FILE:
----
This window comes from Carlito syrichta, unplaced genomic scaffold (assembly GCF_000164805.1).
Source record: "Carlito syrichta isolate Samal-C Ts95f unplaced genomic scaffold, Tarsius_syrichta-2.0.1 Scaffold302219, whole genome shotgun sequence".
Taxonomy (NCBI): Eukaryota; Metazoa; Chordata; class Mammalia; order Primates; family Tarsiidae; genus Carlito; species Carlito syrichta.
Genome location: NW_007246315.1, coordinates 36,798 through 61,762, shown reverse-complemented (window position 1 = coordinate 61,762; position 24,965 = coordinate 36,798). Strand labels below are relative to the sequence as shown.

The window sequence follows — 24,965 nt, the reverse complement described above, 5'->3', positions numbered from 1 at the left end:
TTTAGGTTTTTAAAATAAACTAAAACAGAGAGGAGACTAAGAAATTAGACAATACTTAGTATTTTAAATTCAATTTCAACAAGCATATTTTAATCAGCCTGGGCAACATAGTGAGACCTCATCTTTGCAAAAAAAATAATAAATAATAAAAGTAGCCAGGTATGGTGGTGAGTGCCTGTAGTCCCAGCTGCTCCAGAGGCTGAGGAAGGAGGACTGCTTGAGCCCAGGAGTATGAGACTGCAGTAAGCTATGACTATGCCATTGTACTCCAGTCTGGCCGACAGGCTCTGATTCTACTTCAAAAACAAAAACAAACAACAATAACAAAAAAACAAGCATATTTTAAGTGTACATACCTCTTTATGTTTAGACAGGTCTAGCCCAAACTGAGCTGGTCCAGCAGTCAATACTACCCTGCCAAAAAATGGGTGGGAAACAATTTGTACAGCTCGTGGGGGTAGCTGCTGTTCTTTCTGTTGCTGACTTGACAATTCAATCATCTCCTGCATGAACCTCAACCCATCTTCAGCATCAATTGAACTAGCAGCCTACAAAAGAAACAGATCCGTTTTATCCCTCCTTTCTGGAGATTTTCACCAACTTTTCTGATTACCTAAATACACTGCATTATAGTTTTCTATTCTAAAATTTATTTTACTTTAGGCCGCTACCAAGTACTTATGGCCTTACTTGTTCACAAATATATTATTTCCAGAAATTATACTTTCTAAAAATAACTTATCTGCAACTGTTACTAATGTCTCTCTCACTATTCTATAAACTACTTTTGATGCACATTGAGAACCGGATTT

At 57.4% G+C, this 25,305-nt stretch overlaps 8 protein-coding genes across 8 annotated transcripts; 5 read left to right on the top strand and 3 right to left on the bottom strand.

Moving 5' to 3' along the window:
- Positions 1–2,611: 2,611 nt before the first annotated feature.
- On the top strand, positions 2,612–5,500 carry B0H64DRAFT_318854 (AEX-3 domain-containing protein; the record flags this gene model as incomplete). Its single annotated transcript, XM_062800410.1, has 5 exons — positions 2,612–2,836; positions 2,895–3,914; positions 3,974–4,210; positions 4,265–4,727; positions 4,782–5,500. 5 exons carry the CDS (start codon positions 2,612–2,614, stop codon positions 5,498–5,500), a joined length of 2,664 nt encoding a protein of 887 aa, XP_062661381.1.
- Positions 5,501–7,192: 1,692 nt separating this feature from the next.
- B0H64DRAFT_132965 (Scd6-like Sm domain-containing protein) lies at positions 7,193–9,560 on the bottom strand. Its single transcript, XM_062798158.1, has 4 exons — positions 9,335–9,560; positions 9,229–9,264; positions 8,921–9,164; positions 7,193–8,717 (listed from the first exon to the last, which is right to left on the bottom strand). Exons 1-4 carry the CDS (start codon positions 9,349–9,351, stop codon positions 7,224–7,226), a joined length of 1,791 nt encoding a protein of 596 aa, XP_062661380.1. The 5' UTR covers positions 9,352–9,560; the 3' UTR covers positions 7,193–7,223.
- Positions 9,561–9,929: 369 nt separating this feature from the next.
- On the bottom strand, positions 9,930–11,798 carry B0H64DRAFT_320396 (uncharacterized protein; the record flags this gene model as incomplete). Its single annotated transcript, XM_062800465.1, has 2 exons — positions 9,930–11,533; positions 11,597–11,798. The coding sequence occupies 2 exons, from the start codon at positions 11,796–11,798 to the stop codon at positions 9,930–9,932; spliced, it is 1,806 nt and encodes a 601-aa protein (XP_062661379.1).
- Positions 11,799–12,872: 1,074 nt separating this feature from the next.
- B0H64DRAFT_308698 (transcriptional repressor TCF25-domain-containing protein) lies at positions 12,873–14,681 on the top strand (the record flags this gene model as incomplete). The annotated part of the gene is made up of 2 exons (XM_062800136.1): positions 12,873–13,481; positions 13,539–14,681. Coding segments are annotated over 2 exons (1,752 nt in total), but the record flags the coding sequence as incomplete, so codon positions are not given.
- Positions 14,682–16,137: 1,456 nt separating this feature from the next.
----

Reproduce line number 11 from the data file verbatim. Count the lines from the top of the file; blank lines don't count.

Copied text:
- Positions 5,501–7,192: 1,692 nt separating this feature from the next.